All things came together in 1989. There was no tiptoeing over the line in ’89. No, instead, each receiver blasted over 1,100 yards. Clark led the team with 1,229 yards and 9 touchdowns, Monk followed with 1,186 yards, and Sanders was the very productive caboose — tallying 1,138 yards receiving.

Each receiver averaged over 70 yards per game. Also, all three receivers averaged over 13.8 yards per reception. That makes me wish we could get the aDOT for teams dating back that far.

4) 2013 Denver Broncos

The 2013 Denver Broncos averaged 37.9 points per game. Unfortunately, this author was in Afghanistan for the duration of the season and only got to watch the complete stinker that was Super Bowl XLVIII. Thanks, Broncos.

The trio of Demaryius Thomas, Eric Decker, and Wes Welker was a great group for Peyton Manning to flourish with to the tune of 55 touchdowns, which is still the most ever. Thomas scored 14 touchdowns, Decker had 12, and Welker finished with 10. Moreover, if Welker hadn’t missed three games that season, this could have easily been the sixth team to produce three 1,000-yard receivers. At any rate, it’s pretty easy to see why this is one of the best receiving corps of all time.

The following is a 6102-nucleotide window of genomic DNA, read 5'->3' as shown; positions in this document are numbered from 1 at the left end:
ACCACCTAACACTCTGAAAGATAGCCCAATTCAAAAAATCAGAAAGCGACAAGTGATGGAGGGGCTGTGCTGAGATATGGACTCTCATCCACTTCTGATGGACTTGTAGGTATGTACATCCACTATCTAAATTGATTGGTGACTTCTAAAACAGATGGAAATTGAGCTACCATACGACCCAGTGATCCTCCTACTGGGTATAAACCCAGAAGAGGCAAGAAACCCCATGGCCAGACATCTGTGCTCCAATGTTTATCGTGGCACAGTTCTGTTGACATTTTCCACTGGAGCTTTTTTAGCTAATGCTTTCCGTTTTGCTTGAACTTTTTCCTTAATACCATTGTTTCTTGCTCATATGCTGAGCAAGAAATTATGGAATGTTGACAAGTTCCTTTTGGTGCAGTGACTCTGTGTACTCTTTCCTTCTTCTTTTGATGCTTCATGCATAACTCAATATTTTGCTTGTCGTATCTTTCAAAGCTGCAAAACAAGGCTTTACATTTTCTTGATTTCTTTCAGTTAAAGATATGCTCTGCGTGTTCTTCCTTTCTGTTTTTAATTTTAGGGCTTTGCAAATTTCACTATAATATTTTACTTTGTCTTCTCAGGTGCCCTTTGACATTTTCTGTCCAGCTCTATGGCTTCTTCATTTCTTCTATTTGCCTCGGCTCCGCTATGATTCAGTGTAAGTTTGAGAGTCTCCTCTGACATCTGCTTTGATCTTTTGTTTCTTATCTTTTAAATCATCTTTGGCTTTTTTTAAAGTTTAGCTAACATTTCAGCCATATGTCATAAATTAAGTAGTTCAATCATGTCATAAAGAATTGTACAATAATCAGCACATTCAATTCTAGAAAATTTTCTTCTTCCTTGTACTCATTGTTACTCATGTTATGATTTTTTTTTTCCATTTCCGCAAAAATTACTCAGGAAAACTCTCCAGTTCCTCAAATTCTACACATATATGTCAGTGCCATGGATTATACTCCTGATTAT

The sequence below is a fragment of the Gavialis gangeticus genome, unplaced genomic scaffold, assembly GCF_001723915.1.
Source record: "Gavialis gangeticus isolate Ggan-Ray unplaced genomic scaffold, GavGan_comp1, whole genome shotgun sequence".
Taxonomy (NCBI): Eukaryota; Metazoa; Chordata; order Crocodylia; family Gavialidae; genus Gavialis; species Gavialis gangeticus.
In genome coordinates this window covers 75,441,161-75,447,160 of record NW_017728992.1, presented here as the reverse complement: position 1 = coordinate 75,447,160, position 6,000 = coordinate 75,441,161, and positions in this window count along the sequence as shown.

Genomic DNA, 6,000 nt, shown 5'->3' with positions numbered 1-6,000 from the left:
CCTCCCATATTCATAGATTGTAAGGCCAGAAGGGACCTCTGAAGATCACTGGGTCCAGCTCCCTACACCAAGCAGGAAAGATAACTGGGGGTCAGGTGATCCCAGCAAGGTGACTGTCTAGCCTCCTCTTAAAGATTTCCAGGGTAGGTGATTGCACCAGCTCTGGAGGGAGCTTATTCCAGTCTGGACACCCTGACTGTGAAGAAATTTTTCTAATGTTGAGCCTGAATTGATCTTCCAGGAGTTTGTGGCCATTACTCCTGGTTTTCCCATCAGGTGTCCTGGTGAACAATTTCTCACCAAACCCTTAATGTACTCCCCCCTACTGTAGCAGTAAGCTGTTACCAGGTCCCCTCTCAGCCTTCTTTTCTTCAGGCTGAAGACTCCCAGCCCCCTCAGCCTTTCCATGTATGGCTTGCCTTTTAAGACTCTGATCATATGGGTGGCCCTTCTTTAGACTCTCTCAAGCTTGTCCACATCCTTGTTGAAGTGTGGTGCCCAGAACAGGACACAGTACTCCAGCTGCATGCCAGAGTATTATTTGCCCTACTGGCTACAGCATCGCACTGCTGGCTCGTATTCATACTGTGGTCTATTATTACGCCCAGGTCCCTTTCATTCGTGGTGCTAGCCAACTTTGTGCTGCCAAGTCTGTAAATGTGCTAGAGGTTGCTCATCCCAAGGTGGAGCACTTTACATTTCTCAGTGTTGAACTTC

They don’t have the Hall of Famer of the other teams in the top seven, but they still produced silly numbers. Thomas might be the best receiver in Broncos’ history, Decker recorded some great seasons between 2012-2015, and Welker was a two-time All-Pro.

Thomas amassed 1,430 yards and averaged 15.5 yards per reception, proving his chops as a downfield target. Decker added on 1,288 yards of his own and averaged just shy of 15 yards per reception. Meanwhile, Welker operated underneath as he did his entire career.

3) 1998 Minnesota Vikings

This was the moment we all realized Randy Moss was going to be a big, big problem for every cornerback the NFL threw at him. At the time, this was the best rookie season for a receiver ever. In Moss and Cris Carter, the team itself boasted two Hall of Fame wide receivers. Carter was 32 at the time, but he still had two more 1,000-plus-yard receiving seasons after this.